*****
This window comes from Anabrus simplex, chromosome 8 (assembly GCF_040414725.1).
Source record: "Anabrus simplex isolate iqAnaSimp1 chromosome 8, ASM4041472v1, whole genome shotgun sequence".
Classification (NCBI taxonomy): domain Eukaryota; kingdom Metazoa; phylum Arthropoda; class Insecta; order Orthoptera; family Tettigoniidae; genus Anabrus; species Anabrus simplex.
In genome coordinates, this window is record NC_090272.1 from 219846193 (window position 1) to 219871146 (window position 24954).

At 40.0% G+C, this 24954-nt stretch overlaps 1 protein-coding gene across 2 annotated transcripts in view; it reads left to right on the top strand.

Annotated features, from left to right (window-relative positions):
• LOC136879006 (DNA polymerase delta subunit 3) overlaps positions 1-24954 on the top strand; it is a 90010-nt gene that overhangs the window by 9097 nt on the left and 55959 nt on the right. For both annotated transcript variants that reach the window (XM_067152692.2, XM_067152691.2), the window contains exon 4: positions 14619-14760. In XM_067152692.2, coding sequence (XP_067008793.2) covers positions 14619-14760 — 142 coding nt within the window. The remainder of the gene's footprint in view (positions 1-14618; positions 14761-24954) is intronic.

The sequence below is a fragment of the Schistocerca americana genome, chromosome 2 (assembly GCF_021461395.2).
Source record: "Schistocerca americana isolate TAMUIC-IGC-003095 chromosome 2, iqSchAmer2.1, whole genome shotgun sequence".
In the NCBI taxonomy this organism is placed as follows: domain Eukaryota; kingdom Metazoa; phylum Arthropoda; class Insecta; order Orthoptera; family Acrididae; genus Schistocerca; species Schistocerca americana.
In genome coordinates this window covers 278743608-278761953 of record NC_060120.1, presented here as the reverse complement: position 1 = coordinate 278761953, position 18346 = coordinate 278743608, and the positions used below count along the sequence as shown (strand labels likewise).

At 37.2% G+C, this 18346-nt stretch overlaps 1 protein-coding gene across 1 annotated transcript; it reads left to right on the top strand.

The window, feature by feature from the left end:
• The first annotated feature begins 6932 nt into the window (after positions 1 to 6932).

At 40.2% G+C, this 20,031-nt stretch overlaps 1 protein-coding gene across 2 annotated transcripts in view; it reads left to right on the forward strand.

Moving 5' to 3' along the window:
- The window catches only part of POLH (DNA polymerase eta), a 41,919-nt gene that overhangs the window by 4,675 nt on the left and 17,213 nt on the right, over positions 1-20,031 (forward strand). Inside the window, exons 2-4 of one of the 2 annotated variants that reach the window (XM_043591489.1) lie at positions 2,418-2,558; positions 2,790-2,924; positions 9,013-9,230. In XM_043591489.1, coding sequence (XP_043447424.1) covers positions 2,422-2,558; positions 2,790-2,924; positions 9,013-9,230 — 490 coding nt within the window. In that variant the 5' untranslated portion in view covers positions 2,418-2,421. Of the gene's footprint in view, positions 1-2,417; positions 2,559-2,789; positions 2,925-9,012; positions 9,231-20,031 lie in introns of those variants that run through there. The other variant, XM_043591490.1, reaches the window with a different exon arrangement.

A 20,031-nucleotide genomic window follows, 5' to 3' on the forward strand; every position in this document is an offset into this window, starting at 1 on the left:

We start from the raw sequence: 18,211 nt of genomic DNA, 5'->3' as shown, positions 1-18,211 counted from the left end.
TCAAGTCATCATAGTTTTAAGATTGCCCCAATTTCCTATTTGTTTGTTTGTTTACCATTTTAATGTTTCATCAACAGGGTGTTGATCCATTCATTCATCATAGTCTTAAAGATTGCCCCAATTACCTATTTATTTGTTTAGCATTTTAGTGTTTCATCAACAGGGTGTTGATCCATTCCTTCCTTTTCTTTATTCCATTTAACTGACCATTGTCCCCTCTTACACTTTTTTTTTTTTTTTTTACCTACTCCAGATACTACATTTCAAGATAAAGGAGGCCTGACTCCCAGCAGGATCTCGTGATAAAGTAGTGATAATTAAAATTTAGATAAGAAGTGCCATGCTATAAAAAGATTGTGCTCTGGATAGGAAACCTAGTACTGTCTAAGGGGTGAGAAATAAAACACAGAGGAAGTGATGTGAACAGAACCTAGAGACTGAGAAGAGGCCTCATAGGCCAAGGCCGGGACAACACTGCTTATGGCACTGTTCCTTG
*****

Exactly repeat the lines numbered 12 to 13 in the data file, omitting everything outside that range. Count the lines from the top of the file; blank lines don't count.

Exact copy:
At 37.2% G+C, this 18346-nt stretch overlaps 1 protein-coding gene across 1 annotated transcript; it reads left to right on the top strand.

The window, feature by feature from the left end: